Project Manager Ruth Spierling conducts algae cultivation research at Stanton Energy Center.

Algae may be nothing more than a slimy, green aquatic weed to the general public but to a research team working at OUC—The Reliable One’s Stanton Energy Center (OUC-SEC) it will make something good out of carbon dioxide exhaust from power plants.

Utilizing waste carbon from power plants or other sources, algae farming can produce myriad renewable bioproducts, including animal feeds, biofuels and bioplastics. At the SEC complex, researchers are cultivating specific algae species in above-ground ponds supplied with scrubbed flue gas from the Unit 2 coal plant and conventional agricultural fertilizers. The algae biomass is harvested, dried and converted into pelletized animal feeds.

This two-year carbon utilization pilot project is funded by a $1.5 million award from the U.S. Department of Energy-National Energy Technology Laboratory, with OUC providing facilities and technical support. The project is led by Dr. Tryg Lundquist of California-based MicroBio Engineering Inc. and includes team members from the University of Central Florida, California Polytechnic State University (Cal Poly) and Global Thermostat LLC of Alabama.

“Algae farming is a new form of agriculture,” says Ruth Spierling, project manager, with MicroBio Engineering and UCF. “It is sustainable, renewable and has enormous potential for turning waste carbon dioxide into feeds, fuels and biobased products for use in everyday life. Adopting such carbon dioxide utilization technologies provides multiple benefits, including economic, environmental and social.”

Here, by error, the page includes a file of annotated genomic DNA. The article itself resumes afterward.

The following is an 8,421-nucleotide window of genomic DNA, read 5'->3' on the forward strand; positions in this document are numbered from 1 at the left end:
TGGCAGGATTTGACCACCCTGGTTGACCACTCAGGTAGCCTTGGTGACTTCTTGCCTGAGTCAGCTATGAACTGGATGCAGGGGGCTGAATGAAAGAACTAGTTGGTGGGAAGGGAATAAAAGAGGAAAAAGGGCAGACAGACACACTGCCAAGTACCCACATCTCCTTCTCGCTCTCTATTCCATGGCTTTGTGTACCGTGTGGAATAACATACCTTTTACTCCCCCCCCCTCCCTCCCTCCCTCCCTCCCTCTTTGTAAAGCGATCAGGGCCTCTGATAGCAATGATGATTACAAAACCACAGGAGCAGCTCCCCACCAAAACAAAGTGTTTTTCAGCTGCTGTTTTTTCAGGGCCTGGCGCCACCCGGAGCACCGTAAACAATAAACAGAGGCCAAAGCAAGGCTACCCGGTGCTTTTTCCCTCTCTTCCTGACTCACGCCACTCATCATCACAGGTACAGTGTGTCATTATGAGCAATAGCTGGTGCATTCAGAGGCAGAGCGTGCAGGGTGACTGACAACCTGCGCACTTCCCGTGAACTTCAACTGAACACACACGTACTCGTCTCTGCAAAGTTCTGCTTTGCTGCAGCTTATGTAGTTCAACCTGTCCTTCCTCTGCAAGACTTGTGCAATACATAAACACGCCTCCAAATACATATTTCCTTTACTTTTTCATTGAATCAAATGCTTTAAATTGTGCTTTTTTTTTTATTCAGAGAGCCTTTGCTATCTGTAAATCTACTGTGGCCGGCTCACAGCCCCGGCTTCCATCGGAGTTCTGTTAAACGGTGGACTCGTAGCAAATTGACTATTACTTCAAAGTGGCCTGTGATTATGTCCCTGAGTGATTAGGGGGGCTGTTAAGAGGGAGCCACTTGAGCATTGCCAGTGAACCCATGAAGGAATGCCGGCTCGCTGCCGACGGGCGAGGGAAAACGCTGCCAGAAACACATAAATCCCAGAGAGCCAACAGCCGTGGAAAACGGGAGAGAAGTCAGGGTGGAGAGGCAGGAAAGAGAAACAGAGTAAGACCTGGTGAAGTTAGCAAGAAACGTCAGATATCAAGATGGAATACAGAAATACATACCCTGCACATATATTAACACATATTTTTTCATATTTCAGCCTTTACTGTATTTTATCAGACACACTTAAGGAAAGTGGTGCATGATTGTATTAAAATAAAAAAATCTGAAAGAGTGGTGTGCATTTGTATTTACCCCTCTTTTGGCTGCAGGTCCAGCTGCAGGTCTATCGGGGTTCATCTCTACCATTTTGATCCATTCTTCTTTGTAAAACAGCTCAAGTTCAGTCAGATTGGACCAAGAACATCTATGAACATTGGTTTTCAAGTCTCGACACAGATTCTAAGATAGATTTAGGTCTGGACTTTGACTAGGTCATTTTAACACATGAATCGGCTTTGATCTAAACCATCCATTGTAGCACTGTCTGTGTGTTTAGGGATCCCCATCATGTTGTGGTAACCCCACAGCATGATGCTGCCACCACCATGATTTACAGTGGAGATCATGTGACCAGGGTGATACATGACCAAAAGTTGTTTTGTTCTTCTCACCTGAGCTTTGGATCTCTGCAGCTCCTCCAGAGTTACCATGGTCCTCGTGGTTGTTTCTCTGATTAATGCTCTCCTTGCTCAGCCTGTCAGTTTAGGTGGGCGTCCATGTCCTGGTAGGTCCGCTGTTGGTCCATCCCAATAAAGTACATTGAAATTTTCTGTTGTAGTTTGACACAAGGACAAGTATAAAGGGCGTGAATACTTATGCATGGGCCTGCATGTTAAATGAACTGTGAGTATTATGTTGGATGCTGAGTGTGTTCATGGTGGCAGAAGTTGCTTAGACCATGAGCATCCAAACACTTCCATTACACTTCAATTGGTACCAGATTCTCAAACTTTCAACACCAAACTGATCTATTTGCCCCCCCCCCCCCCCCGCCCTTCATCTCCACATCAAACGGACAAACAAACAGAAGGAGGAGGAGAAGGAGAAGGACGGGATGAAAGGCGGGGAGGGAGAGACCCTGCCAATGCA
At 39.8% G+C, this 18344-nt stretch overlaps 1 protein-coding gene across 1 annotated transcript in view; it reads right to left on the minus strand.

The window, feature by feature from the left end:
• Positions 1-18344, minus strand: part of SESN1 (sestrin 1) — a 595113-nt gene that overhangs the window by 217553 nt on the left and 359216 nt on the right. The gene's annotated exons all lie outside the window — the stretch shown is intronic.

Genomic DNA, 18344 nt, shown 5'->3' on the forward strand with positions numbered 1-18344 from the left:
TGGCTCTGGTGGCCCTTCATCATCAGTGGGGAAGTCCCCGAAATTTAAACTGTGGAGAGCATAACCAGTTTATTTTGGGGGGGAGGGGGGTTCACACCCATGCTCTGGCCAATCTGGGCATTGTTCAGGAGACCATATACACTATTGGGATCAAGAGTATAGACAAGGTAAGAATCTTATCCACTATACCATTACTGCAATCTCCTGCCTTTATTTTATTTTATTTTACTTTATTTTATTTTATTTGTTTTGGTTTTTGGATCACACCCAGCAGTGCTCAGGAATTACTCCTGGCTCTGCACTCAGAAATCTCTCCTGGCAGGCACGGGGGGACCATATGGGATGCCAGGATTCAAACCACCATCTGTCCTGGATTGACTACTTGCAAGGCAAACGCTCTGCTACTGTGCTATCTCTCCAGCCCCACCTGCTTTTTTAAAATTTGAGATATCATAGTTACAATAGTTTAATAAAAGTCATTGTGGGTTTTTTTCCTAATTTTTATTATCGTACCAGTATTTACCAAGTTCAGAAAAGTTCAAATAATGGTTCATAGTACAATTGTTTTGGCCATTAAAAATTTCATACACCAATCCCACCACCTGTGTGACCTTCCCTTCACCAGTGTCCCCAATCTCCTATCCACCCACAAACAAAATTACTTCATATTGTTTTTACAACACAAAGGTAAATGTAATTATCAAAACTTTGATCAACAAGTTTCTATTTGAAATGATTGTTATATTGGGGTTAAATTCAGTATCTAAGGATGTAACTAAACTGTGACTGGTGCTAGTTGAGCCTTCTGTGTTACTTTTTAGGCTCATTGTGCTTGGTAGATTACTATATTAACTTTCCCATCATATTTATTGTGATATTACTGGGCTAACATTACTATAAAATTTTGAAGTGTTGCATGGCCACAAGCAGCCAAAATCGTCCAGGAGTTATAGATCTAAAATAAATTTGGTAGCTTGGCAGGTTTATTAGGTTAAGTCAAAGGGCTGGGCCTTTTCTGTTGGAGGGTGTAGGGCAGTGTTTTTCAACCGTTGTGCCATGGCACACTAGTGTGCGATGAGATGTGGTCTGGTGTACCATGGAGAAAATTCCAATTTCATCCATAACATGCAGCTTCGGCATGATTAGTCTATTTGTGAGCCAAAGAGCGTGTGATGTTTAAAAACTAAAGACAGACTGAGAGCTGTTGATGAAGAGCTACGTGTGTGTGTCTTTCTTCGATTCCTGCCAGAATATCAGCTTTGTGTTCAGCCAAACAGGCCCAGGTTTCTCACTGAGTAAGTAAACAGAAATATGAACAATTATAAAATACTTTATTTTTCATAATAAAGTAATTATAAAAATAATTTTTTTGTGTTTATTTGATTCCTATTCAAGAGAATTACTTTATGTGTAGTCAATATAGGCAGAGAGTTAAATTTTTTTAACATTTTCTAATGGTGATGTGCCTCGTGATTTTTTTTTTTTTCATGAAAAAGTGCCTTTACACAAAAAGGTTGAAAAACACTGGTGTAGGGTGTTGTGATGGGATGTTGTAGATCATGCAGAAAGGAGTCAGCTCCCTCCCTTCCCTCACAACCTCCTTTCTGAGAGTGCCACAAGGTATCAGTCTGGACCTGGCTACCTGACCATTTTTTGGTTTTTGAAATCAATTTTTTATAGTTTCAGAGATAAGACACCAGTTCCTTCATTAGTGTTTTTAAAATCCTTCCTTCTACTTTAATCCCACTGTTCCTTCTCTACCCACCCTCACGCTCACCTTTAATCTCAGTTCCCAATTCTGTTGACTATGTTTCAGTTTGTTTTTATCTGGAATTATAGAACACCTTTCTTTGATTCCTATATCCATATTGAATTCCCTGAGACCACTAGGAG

Algae farming is sustainable and renewable.

For its initial product, the multidisciplinary team will supply algae biomass produced at SEC for testing at Cal Poly as an ingredient in chicken feed. Algae will improve the nutritional value of the feed, resulting in healthier chickens and improved egg yolk coloration. Future applications of algal biomass could include feeds for ruminants, biofuels, biomaterials such as bioplastics, and chemicals and nutritional products.

“OUC is always looking into new ways to make our power generation portfolio more sustainable,” Justin Kramer, OUC’S Supervisor of Emerging Technologies, said. “Participating in this research allows OUC to advance these carbon utilization technologies, while learning which are the best technologies, their economics and applications.”

Eric Costello, Senior Engineer and OUC’s onsite liaison, agrees: “Carbon utilization will always be important to the electric industry, so it makes sense for OUC to invest in a project like this. OUC also is located in the right kind of environment for algae cultivation, so we’re a good fit for this project.”

With its sunny, hot climate and abundance of flat land and water, Florida is a perfect site for large-scale algae farming.

“Florida is very attractive for algae farming,” said Spierling. “Algae farmers can use land that’s not suitable for other crops, and they can use different sources of water, including seawater, brackish and wastewater. Algae agriculture will increase farming revenues while being kind to the environment.”